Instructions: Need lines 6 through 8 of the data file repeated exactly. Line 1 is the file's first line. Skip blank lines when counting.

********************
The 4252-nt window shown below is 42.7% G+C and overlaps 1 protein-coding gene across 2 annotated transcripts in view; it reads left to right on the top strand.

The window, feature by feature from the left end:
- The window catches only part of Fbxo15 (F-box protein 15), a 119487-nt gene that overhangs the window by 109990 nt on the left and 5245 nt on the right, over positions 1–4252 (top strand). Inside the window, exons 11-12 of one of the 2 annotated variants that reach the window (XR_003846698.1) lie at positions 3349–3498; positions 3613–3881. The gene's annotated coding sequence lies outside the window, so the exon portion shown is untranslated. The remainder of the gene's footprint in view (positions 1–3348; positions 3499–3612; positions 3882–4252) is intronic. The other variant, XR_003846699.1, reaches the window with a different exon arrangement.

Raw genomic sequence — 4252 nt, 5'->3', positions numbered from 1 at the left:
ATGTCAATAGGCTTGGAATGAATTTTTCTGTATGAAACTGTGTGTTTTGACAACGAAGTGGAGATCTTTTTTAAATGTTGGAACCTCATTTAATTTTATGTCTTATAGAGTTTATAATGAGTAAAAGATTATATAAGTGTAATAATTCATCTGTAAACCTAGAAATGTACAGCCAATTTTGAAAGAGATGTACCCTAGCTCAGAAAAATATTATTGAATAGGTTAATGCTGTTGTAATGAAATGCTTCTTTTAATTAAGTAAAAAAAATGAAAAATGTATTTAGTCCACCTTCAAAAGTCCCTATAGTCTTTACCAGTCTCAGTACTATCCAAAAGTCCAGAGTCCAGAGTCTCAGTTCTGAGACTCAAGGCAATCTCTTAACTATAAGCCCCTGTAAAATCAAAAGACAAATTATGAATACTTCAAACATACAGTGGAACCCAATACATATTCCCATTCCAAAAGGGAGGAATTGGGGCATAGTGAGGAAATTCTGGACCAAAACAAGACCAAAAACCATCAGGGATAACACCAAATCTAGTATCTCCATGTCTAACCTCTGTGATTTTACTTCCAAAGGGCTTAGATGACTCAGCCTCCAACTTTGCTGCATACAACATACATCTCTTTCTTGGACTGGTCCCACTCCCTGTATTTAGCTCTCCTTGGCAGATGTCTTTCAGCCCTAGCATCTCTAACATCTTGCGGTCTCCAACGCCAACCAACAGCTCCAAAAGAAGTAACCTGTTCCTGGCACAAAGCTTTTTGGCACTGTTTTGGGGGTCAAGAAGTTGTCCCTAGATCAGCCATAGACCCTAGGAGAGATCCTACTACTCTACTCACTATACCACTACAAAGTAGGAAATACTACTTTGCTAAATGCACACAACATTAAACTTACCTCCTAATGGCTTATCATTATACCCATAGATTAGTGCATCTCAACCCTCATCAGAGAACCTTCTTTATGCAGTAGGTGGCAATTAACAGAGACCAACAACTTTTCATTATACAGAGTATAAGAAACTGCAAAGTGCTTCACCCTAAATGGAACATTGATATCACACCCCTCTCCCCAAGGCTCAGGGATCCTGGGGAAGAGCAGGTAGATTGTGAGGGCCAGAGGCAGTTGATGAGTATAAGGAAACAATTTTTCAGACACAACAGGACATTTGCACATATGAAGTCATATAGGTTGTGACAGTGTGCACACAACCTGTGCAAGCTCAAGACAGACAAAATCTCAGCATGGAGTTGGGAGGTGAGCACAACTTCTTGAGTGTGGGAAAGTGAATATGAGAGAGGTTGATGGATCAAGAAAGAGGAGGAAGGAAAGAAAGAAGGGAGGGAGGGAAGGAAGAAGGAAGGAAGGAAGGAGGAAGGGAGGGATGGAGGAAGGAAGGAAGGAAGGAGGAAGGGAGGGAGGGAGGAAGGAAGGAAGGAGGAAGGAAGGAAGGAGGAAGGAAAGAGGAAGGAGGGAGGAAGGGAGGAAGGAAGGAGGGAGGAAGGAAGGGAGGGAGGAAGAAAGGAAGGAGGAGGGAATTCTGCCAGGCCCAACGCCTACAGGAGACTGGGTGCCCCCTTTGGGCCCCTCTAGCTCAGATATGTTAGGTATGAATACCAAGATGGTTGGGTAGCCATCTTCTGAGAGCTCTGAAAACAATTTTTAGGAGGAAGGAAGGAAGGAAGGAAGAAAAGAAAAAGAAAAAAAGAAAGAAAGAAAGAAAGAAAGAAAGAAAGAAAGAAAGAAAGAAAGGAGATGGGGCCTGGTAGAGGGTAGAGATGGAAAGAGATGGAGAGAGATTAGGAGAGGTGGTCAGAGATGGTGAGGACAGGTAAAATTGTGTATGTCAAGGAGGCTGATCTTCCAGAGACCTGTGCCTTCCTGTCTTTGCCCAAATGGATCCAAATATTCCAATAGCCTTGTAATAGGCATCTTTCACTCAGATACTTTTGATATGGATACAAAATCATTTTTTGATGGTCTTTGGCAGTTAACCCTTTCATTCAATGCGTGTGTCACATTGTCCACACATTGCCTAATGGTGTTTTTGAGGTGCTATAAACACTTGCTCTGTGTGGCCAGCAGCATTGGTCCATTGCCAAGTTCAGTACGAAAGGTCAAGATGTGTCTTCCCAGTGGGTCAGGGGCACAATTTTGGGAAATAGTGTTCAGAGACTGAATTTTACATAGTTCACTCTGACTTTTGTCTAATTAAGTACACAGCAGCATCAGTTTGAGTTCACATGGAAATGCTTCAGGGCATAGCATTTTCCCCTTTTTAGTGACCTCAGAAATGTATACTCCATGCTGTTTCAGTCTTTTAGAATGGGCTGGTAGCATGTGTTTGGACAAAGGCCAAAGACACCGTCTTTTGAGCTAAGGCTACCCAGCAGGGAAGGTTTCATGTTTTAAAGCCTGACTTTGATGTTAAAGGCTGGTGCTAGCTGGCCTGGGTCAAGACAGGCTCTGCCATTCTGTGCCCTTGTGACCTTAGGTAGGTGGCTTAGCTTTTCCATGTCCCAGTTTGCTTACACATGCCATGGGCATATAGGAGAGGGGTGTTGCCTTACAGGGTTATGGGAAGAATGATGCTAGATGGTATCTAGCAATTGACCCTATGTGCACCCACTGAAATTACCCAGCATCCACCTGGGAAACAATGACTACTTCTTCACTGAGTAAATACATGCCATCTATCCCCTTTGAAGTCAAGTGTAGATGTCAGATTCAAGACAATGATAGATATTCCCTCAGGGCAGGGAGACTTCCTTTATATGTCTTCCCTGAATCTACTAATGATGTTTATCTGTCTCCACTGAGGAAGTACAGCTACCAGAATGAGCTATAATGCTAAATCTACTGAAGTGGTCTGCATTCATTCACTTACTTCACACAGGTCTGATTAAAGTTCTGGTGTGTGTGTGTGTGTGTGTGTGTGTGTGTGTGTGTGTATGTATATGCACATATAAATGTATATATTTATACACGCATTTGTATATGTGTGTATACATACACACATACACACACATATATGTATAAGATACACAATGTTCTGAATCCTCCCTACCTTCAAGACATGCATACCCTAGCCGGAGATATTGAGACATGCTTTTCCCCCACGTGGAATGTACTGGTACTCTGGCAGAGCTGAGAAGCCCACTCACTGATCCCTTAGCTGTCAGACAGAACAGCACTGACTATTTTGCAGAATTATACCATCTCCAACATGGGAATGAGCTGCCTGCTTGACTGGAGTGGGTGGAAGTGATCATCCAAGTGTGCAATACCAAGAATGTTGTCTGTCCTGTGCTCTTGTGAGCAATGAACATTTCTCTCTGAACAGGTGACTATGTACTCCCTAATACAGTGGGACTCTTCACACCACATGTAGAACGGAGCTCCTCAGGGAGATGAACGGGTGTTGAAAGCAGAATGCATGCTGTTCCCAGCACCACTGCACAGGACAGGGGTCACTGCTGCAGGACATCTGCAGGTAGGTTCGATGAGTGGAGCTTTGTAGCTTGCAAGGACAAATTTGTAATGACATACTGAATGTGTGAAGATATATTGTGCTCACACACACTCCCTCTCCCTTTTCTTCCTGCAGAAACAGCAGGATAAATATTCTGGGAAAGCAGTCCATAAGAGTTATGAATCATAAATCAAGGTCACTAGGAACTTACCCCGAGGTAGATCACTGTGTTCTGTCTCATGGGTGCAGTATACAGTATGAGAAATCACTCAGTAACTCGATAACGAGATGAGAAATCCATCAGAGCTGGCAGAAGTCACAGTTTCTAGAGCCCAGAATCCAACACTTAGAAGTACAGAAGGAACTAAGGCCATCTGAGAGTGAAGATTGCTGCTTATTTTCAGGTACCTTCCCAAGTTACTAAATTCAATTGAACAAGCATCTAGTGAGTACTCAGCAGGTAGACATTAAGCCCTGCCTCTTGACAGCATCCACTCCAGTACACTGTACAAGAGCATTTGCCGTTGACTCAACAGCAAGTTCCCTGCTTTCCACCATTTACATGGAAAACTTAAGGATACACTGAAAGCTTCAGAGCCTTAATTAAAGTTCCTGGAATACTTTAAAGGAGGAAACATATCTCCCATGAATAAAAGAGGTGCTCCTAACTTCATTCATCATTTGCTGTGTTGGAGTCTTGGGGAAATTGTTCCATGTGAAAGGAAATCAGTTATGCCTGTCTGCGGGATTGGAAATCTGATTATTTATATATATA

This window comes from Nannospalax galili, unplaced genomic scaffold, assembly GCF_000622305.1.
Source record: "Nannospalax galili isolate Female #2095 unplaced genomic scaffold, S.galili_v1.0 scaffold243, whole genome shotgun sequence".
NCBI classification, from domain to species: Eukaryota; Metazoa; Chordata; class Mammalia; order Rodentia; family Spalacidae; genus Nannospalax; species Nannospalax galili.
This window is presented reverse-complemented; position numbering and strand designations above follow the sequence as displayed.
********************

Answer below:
This window comes from Nannospalax galili, unplaced genomic scaffold, assembly GCF_000622305.1.
Source record: "Nannospalax galili isolate Female #2095 unplaced genomic scaffold, S.galili_v1.0 scaffold243, whole genome shotgun sequence".
NCBI classification, from domain to species: Eukaryota; Metazoa; Chordata; class Mammalia; order Rodentia; family Spalacidae; genus Nannospalax; species Nannospalax galili.